But I think there is room for interpretation when it comes to judging the proper size for government. Perhaps we can all agree that, at least in theory, somewhere there is a proper balance between government power and individual/local rights. Exactly where that balancing point should be is the question at hand. It seems to me both you and Nozick are correct to a degree, and the question really resolves itself down to one of where the balancing point should be between two opposite and competing problems.

    Certainly we can’t ignore the poor and needy. At least that’s not something anyone I’ve talked to thinks is an acceptable moral position to hold. But the problems of a bloated and inefficient large government are very real. So what is the answer? I’ve yet to hear anyone come up with a real solution that addresses both these problems. If our leaders were talking about the balancing of competing needs rather than bowing to extreme elements on either side of the debate, we would all be better off in my opinion.

    Finally, one issue that often seems to be conveniently ignored or minimized in these debates is this. Some problems we face are so large that only cooperation at a national, or even a global level are required to address them. Obama Care may work or it may not, but we had been waiting a long time for the private sector to come up with a medical insurance system that worked properly and it failed to do so.

    Environmental issues are also a case in point. And if you don’t like that consider the national highway network, which only the federal government could have arranged at that time in history. It seems to me some people are too quick to dismiss the benefits “large” government can bring if it is managed with some reasonable level of competence.

    I know many don’t consider environmental destruction to be a problem, but in reality the biosphere of our planet is being destroyed at an ever increasing pace as time goes buy. And there is no sign this trend is going to change — it would take an unprecedented level of global cooperation to turn the tide, and I don’t see that happening with the current political climate in Washington and elsewhere.

    If the worst happens, environmentally speaking, the full depth of the consequences won’t be felt for centuries more than likely. But by then it will be too late to fix. Are there any libertarians out there with a solution to this problem?

  2. rationaloptimist Says:

    To answer your final question, one of the problems is that where government DOES act, it too often does the wrong thing. As I have argued, re climate change, attacking it by trying to reduce carbon emissions is the wrong thing. Not that government is actually doing much in that direction; but the right approach would be a combination of a) preparation for adaptation, and b) geo-engineering to recool the planet (which is not being done at all). The Economist had an article recently about geo-engineering options. But that remains heresy to the climate change zealots, who only want to hear about reducing carbon. Problem is: even if we cut carbon emissions to zero tomorrow, temperatures would still rise, and only a little less than otherwise.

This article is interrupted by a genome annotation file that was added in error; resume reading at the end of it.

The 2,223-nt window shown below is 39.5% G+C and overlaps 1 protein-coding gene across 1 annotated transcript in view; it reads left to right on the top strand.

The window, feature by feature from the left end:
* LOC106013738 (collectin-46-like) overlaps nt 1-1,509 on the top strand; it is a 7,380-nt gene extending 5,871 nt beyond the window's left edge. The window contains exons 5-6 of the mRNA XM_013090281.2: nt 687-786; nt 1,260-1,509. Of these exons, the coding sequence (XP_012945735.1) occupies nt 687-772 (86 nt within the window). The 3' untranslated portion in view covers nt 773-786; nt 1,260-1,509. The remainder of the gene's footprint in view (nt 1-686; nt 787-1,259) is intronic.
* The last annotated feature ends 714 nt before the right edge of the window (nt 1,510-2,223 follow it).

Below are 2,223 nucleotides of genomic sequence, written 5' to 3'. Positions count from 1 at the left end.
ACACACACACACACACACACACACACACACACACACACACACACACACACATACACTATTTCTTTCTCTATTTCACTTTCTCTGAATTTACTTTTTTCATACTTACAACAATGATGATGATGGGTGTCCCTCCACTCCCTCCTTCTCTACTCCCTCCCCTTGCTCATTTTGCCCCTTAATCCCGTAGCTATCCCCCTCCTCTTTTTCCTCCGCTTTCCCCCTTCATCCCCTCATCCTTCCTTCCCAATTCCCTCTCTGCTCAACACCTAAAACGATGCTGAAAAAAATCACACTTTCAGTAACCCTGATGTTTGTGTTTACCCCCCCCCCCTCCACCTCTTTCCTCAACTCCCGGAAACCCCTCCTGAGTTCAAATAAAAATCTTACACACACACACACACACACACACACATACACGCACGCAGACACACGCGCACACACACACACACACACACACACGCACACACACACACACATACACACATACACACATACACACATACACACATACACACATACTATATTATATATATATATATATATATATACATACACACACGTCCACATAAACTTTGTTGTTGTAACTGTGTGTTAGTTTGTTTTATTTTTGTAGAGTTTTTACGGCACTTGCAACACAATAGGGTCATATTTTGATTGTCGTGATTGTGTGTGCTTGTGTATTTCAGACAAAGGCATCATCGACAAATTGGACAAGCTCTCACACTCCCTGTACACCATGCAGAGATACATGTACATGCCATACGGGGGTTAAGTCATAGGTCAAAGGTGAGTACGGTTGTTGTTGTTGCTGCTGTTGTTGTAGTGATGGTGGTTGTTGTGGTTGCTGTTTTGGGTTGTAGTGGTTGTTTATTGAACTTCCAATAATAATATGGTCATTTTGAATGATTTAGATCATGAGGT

3. Greg Says:

    The ability, or inability, of government to do the right thing is a problem, but the solutions you suggest require government action as much as any other policy designed to address climate change. The only way I can see to get anywhere is to make government work better (which doesn’t mean more government necessarily, just better government).

    Regarding global warming in particular, solution a) is just giving up it seems to me. Solution b) is not practical given our current level of scientific knowledge. I believe the best way to prevent damage to the environment is to change our own behaviour. Our behaviour is one of the few things we actually can control.

    Also, I would point out that environmental problems extend way beyond just the question of climate change. Habitat destruction, species extinction, pollution of the land, water and air, etc., are all related problems that left unchecked will eventually result in dire consequences for the human race.

  4. rationaloptimist Says:

    It’s too late to significantly moderate global warming by changing our behavior.

  5. bruce Says:

    When you complain about what may or not be happening about mankind’s CO2 production, you loose me, I ask where is the problem. Vegetation is happy growing with the benefit of more CO2.
    Weather, no matter what you think, is not worse, if anything it is less dramatic than before. The world’s temp isn’t going up, storms are not more prevalent, seas are not rising (much) and every climate scientist’s model of how we should be seeing weather is laughingly over the top wrong.
    What has happened is science has been blackened by money grubbing minimalists at the behest of Government.
    And here is the heart of the problem, one man feels strongly that energy use has to be throttled and whipped by imposing expensive alternatives. Another person sees the trauma of such planning. But it is only the backroom dealings of government that moves the ball.
    And that ball is only ever moved if it empowers government.

    Greg were you around in the fifties and sixties? The positive movement in pollution and the environment is really quite large.
    Today business goes out of its way to curry favor with the public in environmental actions. I actually see the environment as being a rather bright spot in the western worlds works.

  6. rationaloptimist Says: